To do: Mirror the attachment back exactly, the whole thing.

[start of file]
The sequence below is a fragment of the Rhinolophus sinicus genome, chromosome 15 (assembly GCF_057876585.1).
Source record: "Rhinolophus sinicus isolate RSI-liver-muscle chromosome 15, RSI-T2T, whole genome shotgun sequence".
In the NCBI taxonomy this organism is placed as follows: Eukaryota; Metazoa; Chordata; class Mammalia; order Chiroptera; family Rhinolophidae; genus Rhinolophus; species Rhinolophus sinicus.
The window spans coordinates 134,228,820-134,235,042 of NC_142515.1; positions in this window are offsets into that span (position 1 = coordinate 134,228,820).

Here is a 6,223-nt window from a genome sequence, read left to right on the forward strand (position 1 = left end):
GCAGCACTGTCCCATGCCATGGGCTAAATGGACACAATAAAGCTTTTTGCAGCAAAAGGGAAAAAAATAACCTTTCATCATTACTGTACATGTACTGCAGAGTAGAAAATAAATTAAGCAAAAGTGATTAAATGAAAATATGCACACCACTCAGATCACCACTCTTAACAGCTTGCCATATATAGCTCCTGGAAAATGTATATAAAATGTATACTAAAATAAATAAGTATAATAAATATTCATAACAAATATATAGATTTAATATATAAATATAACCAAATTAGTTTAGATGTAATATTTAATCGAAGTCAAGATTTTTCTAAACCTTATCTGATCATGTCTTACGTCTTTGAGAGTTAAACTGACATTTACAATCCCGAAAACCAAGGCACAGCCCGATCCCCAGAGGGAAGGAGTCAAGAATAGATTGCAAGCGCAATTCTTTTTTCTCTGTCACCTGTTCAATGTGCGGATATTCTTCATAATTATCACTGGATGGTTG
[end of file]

The sequence below is a fragment of the Rhinolophus sinicus genome, chromosome 15 (assembly GCF_057876585.1).
Source record: "Rhinolophus sinicus isolate RSI-liver-muscle chromosome 15, RSI-T2T, whole genome shotgun sequence".
In the NCBI taxonomy this organism is placed as follows: Eukaryota; Metazoa; Chordata; class Mammalia; order Chiroptera; family Rhinolophidae; genus Rhinolophus; species Rhinolophus sinicus.
The window spans coordinates 134,228,820-134,235,042 of NC_142515.1; positions in this window are offsets into that span (position 1 = coordinate 134,228,820).

Here is a 6,223-nt window from a genome sequence, read left to right on the forward strand (position 1 = left end):
GCAGCACTGTCCCATGCCATGGGCTAAATGGACACAATAAAGCTTTTTGCAGCAAAAGGGAAAAAAATAACCTTTCATCATTACTGTACATGTACTGCAGAGTAGAAAATAAATTAAGCAAAAGTGATTAAATGAAAATATGCACACCACTCAGATCACCACTCTTAACAGCTTGCCATATATAGCTCCTGGAAAATGTATATAAAATGTATACTAAAATAAATAAGTATAATAAATATTCATAACAAATATATAGATTTAATATATAAATATAACCAAATTAGTTTAGATGTAATATTTAATCGAAGTCAAGATTTTTCTAAACCTTATCTGATCATGTCTTACGTCTTTGAGAGTTAAACTGACATTTACAATCCCGAAAACCAAGGCACAGCCCGATCCCCAGAGGGAAGGAGTCAAGAATAGATTGCAAGCGCAATTCTTTTTTCTCTGTCACCTGTTCAATGTGCGGATATTCTTCATAATTATCACTGGATGGTTG